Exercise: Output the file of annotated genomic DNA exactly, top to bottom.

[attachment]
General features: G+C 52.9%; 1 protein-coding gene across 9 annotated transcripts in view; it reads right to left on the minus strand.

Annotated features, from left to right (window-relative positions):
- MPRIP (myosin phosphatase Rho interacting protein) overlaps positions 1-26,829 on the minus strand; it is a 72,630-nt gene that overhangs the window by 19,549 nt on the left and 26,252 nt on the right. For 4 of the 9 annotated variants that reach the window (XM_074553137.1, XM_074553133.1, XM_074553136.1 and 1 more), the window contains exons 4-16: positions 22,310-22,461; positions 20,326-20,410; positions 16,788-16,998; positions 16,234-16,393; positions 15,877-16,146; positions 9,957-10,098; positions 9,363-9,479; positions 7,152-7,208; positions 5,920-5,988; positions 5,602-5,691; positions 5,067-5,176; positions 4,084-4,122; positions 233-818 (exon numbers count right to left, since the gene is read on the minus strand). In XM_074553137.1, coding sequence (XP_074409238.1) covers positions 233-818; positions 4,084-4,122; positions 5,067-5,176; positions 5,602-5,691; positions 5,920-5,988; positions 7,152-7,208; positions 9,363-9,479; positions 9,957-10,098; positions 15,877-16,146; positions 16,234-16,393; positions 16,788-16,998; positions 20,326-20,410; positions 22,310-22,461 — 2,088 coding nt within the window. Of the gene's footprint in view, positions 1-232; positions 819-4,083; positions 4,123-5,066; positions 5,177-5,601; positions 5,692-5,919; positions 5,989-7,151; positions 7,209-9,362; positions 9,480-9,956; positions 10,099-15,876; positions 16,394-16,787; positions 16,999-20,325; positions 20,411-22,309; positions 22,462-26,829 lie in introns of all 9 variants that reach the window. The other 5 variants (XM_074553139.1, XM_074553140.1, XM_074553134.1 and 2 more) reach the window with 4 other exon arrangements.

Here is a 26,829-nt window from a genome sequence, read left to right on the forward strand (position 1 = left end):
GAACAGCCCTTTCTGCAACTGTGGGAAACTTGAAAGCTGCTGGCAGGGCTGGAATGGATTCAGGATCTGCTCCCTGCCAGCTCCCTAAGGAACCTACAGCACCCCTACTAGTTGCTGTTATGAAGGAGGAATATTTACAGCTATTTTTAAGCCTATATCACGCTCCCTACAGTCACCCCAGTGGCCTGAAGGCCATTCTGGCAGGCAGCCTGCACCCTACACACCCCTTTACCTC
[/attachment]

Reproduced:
General features: G+C 52.9%; 1 protein-coding gene across 9 annotated transcripts in view; it reads right to left on the minus strand.

Annotated features, from left to right (window-relative positions):
- MPRIP (myosin phosphatase Rho interacting protein) overlaps positions 1-26,829 on the minus strand; it is a 72,630-nt gene that overhangs the window by 19,549 nt on the left and 26,252 nt on the right. For 4 of the 9 annotated variants that reach the window (XM_074553137.1, XM_074553133.1, XM_074553136.1 and 1 more), the window contains exons 4-16: positions 22,310-22,461; positions 20,326-20,410; positions 16,788-16,998; positions 16,234-16,393; positions 15,877-16,146; positions 9,957-10,098; positions 9,363-9,479; positions 7,152-7,208; positions 5,920-5,988; positions 5,602-5,691; positions 5,067-5,176; positions 4,084-4,122; positions 233-818 (exon numbers count right to left, since the gene is read on the minus strand). In XM_074553137.1, coding sequence (XP_074409238.1) covers positions 233-818; positions 4,084-4,122; positions 5,067-5,176; positions 5,602-5,691; positions 5,920-5,988; positions 7,152-7,208; positions 9,363-9,479; positions 9,957-10,098; positions 15,877-16,146; positions 16,234-16,393; positions 16,788-16,998; positions 20,326-20,410; positions 22,310-22,461 — 2,088 coding nt within the window. Of the gene's footprint in view, positions 1-232; positions 819-4,083; positions 4,123-5,066; positions 5,177-5,601; positions 5,692-5,919; positions 5,989-7,151; positions 7,209-9,362; positions 9,480-9,956; positions 10,099-15,876; positions 16,394-16,787; positions 16,999-20,325; positions 20,411-22,309; positions 22,462-26,829 lie in introns of all 9 variants that reach the window. The other 5 variants (XM_074553139.1, XM_074553140.1, XM_074553134.1 and 2 more) reach the window with 4 other exon arrangements.

Here is a 26,829-nt window from a genome sequence, read left to right on the forward strand (position 1 = left end):
GAACAGCCCTTTCTGCAACTGTGGGAAACTTGAAAGCTGCTGGCAGGGCTGGAATGGATTCAGGATCTGCTCCCTGCCAGCTCCCTAAGGAACCTACAGCACCCCTACTAGTTGCTGTTATGAAGGAGGAATATTTACAGCTATTTTTAAGCCTATATCACGCTCCCTACAGTCACCCCAGTGGCCTGAAGGCCATTCTGGCAGGCAGCCTGCACCCTACACACCCCTTTACCTC